Because the terms of various software licenses vary by manufacturer, it’s sometimes difficult for large organizations to keep track of how many licenses they own, and when they are set to expire. Software license management helps organizations comply with their license agreements.

7. Log File and Log File Management

Computers keep a record of actions a log file which tracks when a file was opened, edited, renamed, deleted, etc. These files are maintained for various purposes, mostly those pertaining to security, systems operations, and compliance. If something goes wrong with your system, or if someone tries to break in, a log file will show you what took place—and when.

However, for these files to be of use, someone must monitor and maintain them. Log file management is the process of reviewing, resolving, and saving log files so that any bugs or security breaches are resolved in short order.

8. RMM

Remote Monitoring and Maintenance (RMM) refers to a broad range of IT tasks that a provider can perform remotely, without having to come in to your offices or have physical access to your computer systems.

9. Scalability

Scalability refers to the ability of hardware or software to grow to match the demands of an increased workload. For instance, one of the common benefits of a cloud server is its ability to scale at need, without the user having to buy a new server rack every time their old one ran out of space.

Similarly, business owners who anticipate hiring more staff should consider the added demands these users will place on their network. Will their network be able to handle the increased traffic, or will the owner need to invest in extra infrastructure? Owners who expect to expand in the future but aren’t there yet can still plan their networks so that they are more scalable for the future.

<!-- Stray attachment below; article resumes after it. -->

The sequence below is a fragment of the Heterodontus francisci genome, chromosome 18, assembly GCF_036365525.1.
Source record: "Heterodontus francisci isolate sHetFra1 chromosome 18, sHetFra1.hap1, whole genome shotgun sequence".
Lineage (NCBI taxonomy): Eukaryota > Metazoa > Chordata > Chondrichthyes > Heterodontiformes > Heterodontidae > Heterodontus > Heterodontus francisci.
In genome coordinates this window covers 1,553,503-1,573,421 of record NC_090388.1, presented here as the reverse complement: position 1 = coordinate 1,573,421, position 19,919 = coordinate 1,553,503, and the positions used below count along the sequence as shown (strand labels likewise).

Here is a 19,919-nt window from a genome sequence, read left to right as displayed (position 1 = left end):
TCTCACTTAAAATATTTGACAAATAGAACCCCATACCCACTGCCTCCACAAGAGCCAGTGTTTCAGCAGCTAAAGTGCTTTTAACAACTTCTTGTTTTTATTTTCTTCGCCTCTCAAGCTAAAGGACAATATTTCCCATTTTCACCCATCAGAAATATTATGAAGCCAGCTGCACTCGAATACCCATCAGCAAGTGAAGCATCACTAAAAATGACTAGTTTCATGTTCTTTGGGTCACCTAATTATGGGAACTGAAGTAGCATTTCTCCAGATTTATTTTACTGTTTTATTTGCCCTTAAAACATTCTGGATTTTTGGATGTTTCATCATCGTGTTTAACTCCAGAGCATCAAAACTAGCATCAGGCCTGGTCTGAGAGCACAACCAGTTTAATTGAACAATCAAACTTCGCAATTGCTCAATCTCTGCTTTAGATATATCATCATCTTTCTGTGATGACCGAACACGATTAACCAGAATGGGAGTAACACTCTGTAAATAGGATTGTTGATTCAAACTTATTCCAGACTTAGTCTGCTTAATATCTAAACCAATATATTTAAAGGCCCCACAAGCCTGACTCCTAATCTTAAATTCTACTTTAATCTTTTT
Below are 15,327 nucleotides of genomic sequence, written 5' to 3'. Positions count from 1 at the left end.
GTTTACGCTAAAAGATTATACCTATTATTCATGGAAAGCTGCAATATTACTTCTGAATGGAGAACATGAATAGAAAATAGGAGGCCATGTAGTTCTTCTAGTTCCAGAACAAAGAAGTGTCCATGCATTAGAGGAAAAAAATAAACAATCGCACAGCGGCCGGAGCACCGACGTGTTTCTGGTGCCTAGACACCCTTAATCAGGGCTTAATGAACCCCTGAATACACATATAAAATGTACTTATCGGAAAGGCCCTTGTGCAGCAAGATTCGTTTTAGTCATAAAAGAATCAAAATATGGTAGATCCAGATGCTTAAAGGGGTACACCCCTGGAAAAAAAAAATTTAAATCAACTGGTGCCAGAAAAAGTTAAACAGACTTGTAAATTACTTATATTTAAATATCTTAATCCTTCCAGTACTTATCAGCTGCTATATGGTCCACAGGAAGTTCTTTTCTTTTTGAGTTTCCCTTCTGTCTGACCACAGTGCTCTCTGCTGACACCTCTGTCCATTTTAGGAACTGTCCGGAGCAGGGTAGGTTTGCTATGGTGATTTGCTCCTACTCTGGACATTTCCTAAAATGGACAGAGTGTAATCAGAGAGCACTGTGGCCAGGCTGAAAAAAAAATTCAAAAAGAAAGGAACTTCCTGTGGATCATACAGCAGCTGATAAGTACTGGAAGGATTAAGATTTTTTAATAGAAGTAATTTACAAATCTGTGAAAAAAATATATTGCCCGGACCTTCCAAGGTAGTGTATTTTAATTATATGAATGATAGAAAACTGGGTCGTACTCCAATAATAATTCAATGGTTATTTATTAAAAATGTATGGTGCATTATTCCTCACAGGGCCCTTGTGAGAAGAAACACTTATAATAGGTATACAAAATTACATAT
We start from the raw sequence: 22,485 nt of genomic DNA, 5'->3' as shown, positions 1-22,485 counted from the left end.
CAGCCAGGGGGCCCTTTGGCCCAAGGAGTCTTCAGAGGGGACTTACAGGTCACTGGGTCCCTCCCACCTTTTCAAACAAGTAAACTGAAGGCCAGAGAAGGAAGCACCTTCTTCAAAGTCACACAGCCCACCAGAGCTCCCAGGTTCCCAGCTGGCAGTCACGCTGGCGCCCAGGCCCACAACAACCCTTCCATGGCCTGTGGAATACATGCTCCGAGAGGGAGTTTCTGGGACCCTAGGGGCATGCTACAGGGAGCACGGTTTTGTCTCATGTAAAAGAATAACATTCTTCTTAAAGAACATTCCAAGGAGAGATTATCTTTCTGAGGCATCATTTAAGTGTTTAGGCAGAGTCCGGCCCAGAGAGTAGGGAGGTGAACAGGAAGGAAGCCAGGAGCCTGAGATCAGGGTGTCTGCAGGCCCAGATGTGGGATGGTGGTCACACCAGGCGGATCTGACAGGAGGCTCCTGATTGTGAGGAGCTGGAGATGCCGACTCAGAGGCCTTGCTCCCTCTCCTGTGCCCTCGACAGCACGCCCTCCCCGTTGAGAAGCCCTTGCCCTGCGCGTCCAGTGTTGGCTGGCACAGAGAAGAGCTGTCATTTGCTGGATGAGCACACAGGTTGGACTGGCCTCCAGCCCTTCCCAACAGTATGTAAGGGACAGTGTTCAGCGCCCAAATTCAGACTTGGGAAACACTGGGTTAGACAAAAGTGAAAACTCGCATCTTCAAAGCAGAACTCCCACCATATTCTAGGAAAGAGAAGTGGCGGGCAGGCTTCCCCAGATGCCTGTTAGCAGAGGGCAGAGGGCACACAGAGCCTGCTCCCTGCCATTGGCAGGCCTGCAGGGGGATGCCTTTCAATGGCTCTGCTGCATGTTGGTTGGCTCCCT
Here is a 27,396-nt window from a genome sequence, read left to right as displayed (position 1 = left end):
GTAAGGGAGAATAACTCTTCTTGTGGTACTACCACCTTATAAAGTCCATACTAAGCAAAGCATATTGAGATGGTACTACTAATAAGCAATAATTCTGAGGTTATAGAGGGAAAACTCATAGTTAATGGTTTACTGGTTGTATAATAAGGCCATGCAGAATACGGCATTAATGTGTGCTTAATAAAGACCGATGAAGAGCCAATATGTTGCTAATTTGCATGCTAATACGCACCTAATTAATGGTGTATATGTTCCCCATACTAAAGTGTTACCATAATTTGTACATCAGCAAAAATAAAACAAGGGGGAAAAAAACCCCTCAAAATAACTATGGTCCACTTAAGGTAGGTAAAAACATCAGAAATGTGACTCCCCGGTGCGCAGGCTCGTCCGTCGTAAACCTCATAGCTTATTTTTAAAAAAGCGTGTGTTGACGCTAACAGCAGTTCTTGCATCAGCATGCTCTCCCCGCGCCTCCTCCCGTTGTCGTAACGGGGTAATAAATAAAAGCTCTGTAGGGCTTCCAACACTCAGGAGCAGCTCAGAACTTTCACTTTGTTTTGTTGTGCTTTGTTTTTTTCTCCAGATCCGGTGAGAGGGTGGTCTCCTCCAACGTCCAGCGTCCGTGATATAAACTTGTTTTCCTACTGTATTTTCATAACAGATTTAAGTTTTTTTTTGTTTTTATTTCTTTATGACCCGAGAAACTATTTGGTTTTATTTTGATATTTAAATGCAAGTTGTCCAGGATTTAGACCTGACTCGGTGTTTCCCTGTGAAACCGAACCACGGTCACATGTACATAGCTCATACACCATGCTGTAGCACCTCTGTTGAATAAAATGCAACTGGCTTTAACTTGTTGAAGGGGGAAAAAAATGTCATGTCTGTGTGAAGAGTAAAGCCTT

10. Scripting and Maintenance Scripting

A script is a special program used to automate tasks that a human operator would otherwise have to execute one-by-one. Maintenance scripting creates and deploys scripts to run routine administrative, maintenance, and reporting tasks.

11. Systems optimization

This refers to various ways in which systems or programs are modified to run more smoothly. Defragmentation, maintenance scripting, and caching, and log file maintenance are all forms of systems optimization.

12. VPN

A Virtual Private Network (VPN) allows users to use a public network to remotely access a network, such as a company intranet, securely. VPNs help remote workers access company files securely, and can also help separate offices share files as though they were located in the same space.

There’s no avoiding IT jargon—and that’s OK.

The word “jargon” is often used as a pejorative to complain about language that seems needlessly opaque. However, jargon serves an important purpose, in that it helps professionals communicate very specific information to each other in terms they both understand. Because IT is such a technical field, it has more jargon than most. Hopefully, understanding what it all means will help you make more confident decisions about your business’s IT needs.